NEW DELHI — The triple talaq bill, unilaterally drafted and brought by the Narendra Modi government, is politically motivated, feel members of the Muslim intelligentsia across sectarian lines and schools of thought; however, they are happy the controversy has created awareness in the public mind about the evils of the practice.
Is the saffron party indeed serious about addressing the root issue of the social evil called instant divorce and does it really want it stopped, or is it indulging in political posturing? It is the latter, say an overwhelming majority of stakeholders, from "fundamentalists" to liberals, Islamic clerics and women rights activists.
They also think that the bill in its present form cannot stand judicial scrutiny.
"It's an atrocious piece of legislation which is against the constitution because it discriminates on the basis of religion," Irfan Ali Engineer, director, Center for Study of Society and Secularism, Mumbai, told IANS.
Irfan Engineer, son of acclaimed reformist-writer and social activist Asghar Ali Engineer, and a petitioner in the Shayara Bano case, explained: "It is discriminatory on the ground that if a Muslim man divorces his wife in a particular way, he would be jailed. But if a man of other religion abandons his wife, there is no legal action against him."
He said there is "no doubt" the legislation is "politically motivated."
Jamat-e-Islami Hind General Secretary Mohammed Salim Engineer said he did not understand the objective of the legislation.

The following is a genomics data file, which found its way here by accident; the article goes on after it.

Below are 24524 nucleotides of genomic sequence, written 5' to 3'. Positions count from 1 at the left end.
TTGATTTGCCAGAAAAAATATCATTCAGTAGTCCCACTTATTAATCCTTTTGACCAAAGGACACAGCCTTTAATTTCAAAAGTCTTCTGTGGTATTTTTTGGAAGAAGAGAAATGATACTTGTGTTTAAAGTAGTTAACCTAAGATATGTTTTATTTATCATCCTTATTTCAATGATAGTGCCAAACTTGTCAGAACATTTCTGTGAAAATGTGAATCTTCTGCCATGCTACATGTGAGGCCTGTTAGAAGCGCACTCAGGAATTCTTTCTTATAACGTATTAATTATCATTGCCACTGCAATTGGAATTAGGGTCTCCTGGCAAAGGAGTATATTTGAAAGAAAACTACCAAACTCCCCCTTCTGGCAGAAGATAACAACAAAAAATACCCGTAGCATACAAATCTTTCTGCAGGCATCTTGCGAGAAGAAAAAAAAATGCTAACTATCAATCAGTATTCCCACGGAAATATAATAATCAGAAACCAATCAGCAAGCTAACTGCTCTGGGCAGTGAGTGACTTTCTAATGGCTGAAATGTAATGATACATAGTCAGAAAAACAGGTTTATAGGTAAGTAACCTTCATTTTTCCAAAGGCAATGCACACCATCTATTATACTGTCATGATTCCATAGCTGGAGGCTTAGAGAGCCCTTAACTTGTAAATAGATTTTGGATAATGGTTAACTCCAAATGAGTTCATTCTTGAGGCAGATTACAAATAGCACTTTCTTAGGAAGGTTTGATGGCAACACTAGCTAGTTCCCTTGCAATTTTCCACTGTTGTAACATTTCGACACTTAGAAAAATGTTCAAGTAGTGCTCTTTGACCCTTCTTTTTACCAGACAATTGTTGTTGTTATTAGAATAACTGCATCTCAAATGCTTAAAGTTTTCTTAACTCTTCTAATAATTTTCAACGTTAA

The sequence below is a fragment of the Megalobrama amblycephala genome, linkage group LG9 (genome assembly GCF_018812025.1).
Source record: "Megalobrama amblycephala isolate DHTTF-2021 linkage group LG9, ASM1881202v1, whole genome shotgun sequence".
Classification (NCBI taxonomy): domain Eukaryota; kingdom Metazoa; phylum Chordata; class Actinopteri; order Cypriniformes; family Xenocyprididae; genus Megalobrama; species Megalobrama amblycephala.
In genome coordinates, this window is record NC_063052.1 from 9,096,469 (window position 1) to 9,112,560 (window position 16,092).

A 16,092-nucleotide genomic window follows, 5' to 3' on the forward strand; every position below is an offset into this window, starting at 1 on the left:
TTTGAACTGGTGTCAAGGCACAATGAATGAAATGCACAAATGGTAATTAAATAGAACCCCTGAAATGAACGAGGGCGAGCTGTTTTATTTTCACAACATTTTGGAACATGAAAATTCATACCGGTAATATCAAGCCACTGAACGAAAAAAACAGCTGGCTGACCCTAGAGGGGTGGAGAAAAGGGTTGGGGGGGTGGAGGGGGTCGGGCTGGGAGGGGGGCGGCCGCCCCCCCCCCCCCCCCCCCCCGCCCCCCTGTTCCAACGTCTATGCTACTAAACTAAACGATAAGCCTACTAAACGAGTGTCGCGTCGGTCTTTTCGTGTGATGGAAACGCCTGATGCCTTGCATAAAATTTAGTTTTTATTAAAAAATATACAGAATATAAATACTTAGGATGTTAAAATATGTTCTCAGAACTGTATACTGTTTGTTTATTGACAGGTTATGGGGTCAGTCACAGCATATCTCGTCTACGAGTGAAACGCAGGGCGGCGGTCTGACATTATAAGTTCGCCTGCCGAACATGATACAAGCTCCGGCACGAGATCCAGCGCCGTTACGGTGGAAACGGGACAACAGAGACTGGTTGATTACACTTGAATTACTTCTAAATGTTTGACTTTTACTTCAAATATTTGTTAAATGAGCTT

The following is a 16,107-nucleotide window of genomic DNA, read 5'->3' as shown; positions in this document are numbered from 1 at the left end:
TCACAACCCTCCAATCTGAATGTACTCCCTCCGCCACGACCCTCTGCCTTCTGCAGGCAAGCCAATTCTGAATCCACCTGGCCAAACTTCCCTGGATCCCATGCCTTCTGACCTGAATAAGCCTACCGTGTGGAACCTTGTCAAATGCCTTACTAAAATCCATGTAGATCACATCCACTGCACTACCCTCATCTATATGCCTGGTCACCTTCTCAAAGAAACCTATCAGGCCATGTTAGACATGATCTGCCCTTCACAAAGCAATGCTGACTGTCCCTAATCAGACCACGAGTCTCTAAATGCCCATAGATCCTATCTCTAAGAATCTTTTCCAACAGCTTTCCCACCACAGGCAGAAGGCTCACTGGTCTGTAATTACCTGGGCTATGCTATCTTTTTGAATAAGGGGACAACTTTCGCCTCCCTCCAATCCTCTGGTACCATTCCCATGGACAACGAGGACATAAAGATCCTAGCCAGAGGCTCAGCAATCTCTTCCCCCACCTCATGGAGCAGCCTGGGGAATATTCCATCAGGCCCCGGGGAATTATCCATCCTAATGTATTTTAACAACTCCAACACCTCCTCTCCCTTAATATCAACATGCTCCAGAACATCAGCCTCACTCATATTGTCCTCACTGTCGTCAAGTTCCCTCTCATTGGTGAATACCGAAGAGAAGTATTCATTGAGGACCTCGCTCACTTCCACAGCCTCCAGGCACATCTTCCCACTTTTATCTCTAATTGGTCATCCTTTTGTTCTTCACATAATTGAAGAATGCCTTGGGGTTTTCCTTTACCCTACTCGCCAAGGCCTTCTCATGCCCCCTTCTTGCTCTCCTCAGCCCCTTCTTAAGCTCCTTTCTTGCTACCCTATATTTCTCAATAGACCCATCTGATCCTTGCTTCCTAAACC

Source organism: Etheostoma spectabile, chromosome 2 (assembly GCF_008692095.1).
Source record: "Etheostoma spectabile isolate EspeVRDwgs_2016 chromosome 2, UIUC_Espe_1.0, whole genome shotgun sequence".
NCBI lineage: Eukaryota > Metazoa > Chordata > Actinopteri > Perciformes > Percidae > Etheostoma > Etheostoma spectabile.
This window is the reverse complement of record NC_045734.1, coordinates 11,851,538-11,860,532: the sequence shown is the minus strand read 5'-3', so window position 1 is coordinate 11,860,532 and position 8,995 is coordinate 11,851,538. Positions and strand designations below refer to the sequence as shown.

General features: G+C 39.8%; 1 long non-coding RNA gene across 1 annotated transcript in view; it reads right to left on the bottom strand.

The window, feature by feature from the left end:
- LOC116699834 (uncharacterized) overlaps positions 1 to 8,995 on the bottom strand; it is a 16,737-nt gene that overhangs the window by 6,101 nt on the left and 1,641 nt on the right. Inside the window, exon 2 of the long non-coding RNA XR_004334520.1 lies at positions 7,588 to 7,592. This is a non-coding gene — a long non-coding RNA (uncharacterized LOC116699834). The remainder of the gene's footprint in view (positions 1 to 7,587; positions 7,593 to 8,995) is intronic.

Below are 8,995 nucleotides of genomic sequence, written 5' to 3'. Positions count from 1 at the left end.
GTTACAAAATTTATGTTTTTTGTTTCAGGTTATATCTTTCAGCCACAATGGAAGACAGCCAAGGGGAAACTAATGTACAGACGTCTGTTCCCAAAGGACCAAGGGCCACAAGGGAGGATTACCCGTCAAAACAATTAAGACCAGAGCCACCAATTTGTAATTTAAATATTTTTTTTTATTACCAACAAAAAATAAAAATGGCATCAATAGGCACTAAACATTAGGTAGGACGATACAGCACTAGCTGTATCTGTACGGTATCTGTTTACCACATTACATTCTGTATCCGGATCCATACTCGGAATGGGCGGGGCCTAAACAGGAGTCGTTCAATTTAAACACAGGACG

"If the said bill had held three talaqs as one, it would have made some sense. Which would mean that a divorce will not take place no matter how many times a man utters the word 'talaq' in one sitting, and which is in consonance with several schools of Islamic jurisprudence," he said.
All India Muslim Majlis-e-Mushawarat Chairman Navaid Hamid had a similar view: "This bill is clearly faulty. In many Muslim sects, talaq pronounced thrice is treated as only one talaq. But this bill would hold a person of any sect guilty no matter if as per his belief irrevocable talaq has not happened."
The government moved the Muslim Women (Protection of Rights on Marriage) Bill – which proposes a three-year jail term for a man pronouncing irrevocable triple talaq – in the Lok Sabha Dec. 28 last year and it passed the same day despite the opposition's pleas to send it to a parliamentary committee. However, the bill was stalled in the Rajya Sabha where the Bharatiya Janata Party and its allies are in a minority. The government has said it is open to "suggestions" if these are "reasonable."
Yasmin of Awaz-e-Niswaan, a women rights collective and an intervener in the triple talaq case, said that she and other activists had welcomed the Supreme Court's Aug. 22, 2017, decision to ban the triple talaq but the legislation brought by the government serves no purpose other than "furthering the BJP's agenda."
"We are against criminalization of talaq. The Domestic Violence Act and the Section 498A of IPC are already in place to deal with any atrocities or violence against women, and which equally apply to Muslim women. So there is no need for a separate law... It looks like a conspiracy," Yasmin told IANS.